Spirituality is an aspect of children’s self identity – but how do we teach it?

by Freya Lucas

April 15

Many educators struggle with separating the concept of spirituality from the concept of religion – which can be a controversial and sensitive subject in secular early childhood education and care settings, with educators seeking support on how to foster, develop and explore children’s spiritual development in line with the approved learning frameworks.

 

In providing guidance on the educators role in developing and nurturing children’s spirituality, the Early Years Learning Framework (EYLF) notes that children’s learning is dynamic, complex and holistic, with physical, social, emotional, personal, spiritual, creative, cognitive and linguistic aspects of learning all intricately interwoven and interrelated.

 

The EYLF defines spiritual as “referring to a range of human experiences including a sense of awe and wonder, and an exploration of being and knowing” and asks educators to welcome children and families sharing aspects of their culture and spiritual lives.

 

It is often straightforward for educators to seek guidance from families about culture, but spirituality can be a complex and sensitive space.

 

To deepen our understanding of spiritual development, especially outside of the context of religion, it is important to be aware of other theories and concepts that have been studied that are complementary in nature, according to ChildCare Education Institute (CCEI).

 

“A lens on spiritual development is a helpful tool in today’s complex, diverse and sometimes unkind world,” says Maria C. Taylor, President and CEO of CCEI, adding that it is possible for educators to gain knowledge which will prepare them to create environments that nurture children spiritually thus offering children the opportunity to develop a kinder self.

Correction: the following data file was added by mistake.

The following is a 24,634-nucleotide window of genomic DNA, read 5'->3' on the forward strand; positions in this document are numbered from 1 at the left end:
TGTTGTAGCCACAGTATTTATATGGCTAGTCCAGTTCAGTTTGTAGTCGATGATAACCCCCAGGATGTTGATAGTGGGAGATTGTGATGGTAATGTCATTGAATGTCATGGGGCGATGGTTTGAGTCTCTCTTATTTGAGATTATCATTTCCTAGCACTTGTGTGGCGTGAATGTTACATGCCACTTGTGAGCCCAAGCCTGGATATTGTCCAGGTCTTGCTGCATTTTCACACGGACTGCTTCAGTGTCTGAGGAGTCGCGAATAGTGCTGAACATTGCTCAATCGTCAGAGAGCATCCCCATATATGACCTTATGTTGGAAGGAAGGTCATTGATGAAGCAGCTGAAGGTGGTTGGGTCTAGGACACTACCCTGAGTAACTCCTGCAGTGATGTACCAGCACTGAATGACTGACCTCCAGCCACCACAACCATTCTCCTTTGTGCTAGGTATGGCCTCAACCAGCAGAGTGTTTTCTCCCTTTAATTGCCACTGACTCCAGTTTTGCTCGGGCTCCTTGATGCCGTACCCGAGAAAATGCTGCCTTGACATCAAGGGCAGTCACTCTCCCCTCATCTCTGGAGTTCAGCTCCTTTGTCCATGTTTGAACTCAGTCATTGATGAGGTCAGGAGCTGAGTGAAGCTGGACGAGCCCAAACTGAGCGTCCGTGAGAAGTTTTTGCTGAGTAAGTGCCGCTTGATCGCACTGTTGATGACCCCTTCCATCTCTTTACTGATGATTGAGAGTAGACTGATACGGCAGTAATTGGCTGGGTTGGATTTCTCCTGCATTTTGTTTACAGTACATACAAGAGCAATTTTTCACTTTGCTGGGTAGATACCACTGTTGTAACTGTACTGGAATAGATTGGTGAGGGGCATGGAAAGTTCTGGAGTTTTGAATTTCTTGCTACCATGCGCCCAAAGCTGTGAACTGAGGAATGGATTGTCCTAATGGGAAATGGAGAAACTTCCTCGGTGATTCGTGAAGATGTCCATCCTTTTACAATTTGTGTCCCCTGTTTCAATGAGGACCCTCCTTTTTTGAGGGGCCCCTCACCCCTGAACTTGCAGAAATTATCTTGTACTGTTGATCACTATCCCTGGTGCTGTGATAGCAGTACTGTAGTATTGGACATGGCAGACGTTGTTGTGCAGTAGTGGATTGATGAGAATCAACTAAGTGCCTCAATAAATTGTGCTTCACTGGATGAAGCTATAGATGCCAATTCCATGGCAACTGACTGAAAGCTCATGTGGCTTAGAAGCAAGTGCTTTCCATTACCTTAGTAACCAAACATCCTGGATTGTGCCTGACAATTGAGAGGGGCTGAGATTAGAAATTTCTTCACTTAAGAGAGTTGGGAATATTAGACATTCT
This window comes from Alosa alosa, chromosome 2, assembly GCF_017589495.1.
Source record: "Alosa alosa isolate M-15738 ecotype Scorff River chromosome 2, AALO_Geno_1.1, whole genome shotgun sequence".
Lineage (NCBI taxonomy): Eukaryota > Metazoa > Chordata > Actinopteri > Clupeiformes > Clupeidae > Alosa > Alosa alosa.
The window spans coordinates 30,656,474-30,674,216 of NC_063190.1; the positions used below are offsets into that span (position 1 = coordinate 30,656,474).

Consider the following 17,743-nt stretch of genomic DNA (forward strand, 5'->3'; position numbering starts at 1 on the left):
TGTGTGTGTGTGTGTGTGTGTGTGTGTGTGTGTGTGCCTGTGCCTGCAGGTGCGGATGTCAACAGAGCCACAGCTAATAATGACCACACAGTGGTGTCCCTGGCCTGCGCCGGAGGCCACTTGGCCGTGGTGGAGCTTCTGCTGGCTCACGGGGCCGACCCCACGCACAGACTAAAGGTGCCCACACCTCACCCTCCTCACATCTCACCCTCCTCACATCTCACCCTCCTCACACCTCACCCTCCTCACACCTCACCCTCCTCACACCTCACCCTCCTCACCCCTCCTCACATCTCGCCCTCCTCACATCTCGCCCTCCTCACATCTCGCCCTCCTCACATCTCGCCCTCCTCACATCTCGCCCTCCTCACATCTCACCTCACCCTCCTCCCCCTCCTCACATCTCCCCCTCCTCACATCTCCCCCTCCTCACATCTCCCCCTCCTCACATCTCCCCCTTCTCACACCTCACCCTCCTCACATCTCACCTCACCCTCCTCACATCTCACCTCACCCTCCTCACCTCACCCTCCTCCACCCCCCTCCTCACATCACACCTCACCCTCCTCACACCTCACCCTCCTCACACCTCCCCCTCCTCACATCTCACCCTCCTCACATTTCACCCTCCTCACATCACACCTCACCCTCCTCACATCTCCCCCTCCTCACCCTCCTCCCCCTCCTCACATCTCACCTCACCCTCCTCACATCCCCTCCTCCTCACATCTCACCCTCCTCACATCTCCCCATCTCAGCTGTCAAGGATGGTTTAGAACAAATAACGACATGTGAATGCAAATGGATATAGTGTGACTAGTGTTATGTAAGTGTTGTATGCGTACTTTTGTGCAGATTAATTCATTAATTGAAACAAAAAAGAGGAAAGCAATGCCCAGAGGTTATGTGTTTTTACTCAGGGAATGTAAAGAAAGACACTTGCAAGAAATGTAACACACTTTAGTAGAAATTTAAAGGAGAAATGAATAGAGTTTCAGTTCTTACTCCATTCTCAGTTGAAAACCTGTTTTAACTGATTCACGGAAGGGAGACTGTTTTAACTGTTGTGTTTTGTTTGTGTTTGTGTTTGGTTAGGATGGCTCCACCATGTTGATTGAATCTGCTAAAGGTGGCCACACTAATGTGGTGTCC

CCEI outlined that there are a number of theories and research studies that support the connection between spiritual development, well-being, and academic success.  Researchers past and present have studied the role of moral development, resilience, and plasticity. Even more recently, educators are using words such as thriving, grit, and flow.  With this deeper understanding, caregivers can create experiences in the learning environment that contribute to children’s spiritual development.

 

Spiritual development, CCEI said, can lead to a more socially just world – meaning opportunity and equality for all. By promoting spiritual development, in addition to traditional domains of learning such as literacy and STEM, educators create a more peaceful and just society while raising children who are prepared to participate in society in positive ways.  

 

Through spiritual development, children learn to be aware of and comfortable with qualities such as respect, responsibility, and reverence for self and others. They learn to be capable of acknowledging differences between people without feeling fear. They develop a love for the earth and take action to protect it.

 

CCEI have created a course based on the work of Deborah Schein, author of the book titled Inspiring Wonder, Awe, and Empathy – Spiritual Development in Young Children. The course explores what spiritual development is and why it is important to overall development. Participants will also learn how to create moments within their learning environments that promote spiritual development in young children.

 

The Supporting Spiritual Development in Early Learning Environments course is a two-hour, intermediate-level course which can be accessed here.

 

For more information about spirituality in an Australian early childhood education and care context, please see here.

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